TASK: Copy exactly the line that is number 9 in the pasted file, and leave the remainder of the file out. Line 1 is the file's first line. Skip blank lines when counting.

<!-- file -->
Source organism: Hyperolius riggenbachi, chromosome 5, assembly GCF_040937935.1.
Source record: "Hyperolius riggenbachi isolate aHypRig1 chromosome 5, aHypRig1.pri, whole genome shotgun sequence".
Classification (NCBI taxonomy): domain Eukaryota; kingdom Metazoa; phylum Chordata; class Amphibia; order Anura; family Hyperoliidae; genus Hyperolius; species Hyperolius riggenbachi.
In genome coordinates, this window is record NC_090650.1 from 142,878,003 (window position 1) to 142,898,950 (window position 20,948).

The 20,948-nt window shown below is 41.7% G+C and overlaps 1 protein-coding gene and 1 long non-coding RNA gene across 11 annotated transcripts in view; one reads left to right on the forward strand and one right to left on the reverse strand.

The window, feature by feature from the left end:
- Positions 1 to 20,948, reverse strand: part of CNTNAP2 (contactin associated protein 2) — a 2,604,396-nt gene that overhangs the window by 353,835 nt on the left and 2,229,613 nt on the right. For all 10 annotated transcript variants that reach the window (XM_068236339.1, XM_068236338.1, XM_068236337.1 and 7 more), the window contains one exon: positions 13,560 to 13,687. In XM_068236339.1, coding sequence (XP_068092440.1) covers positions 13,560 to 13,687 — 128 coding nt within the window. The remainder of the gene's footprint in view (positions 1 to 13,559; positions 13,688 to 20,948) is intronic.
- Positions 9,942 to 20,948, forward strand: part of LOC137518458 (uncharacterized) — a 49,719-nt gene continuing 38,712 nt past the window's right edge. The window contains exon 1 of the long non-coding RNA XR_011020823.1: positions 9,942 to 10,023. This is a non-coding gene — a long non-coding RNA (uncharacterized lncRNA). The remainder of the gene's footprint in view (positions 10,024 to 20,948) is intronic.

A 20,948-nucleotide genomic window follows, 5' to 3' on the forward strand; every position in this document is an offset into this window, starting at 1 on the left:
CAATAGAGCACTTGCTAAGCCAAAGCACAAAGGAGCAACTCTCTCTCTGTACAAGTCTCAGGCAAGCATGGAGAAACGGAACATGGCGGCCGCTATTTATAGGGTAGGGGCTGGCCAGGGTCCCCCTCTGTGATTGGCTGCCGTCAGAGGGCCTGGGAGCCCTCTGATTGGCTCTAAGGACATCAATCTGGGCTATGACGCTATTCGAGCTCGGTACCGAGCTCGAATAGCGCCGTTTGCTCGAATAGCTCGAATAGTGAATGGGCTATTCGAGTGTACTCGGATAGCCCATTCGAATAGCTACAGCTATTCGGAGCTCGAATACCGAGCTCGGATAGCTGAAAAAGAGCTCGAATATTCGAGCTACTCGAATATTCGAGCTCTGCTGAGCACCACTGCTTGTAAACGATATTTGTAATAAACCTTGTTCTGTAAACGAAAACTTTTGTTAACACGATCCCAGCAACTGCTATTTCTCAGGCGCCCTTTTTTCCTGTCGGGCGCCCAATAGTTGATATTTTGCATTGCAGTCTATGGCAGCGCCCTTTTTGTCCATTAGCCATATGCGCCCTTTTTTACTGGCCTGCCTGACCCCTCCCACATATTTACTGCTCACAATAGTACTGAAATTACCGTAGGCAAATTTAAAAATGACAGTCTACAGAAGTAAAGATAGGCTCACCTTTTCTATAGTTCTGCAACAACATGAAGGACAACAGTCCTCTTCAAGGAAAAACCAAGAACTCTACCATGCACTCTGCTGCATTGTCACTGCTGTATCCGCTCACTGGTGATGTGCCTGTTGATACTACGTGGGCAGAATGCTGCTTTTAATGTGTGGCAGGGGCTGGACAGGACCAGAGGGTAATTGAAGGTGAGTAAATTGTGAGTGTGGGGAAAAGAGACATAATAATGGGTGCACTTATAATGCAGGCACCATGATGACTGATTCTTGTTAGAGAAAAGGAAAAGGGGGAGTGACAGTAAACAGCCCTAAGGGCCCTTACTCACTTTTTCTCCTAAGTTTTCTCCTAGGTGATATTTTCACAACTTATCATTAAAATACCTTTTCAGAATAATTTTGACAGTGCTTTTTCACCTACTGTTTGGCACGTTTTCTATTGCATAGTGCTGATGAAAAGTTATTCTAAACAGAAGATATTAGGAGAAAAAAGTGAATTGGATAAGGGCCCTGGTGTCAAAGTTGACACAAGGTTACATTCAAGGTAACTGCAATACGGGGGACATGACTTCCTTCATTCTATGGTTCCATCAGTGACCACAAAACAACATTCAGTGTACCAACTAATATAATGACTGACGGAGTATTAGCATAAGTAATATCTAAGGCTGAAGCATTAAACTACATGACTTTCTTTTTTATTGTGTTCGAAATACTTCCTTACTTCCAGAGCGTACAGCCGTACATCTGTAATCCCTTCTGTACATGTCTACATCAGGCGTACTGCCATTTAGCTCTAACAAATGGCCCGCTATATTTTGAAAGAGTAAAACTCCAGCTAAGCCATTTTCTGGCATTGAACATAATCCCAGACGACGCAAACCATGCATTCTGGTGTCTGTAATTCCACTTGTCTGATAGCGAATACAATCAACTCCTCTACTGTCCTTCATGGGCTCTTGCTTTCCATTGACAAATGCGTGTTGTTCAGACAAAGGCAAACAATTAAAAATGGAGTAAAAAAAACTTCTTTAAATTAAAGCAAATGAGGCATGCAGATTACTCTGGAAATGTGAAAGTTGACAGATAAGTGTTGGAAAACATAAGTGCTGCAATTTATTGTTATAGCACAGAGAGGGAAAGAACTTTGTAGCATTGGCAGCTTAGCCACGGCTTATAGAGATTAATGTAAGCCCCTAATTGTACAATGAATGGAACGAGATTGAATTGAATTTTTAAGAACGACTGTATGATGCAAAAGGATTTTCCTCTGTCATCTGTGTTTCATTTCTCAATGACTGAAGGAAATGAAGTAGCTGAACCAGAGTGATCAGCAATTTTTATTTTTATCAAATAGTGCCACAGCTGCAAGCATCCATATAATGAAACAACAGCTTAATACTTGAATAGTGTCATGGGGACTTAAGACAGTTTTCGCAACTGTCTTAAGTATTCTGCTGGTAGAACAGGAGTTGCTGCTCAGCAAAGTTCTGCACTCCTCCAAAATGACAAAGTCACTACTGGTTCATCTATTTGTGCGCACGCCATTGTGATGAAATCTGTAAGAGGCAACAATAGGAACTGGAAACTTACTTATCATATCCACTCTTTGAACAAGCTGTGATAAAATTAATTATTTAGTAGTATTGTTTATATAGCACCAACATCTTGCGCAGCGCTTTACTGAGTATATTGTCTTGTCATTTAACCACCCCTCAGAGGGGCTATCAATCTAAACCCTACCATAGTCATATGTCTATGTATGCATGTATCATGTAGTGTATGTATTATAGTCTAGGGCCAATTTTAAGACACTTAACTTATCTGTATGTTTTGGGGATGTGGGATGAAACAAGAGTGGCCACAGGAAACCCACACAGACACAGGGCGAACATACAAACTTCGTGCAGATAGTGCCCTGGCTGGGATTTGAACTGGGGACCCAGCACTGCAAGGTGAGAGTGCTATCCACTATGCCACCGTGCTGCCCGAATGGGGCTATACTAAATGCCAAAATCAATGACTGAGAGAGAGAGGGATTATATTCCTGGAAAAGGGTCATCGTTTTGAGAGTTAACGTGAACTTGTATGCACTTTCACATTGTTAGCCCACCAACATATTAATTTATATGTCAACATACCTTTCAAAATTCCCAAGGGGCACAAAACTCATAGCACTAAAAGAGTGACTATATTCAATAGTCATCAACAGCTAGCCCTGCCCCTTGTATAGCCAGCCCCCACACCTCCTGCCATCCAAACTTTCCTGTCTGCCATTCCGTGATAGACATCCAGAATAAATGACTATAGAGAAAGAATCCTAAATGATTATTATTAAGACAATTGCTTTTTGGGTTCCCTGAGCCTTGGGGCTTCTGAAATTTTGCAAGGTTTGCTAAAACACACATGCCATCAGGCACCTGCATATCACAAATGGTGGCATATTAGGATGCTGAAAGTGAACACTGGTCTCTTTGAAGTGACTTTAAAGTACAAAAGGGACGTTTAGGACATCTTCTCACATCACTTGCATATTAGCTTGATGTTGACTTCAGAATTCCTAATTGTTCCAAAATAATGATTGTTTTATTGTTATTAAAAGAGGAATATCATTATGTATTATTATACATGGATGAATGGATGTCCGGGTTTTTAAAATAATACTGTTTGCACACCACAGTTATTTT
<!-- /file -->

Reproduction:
A 20,948-nucleotide genomic window follows, 5' to 3' on the forward strand; every position in this document is an offset into this window, starting at 1 on the left: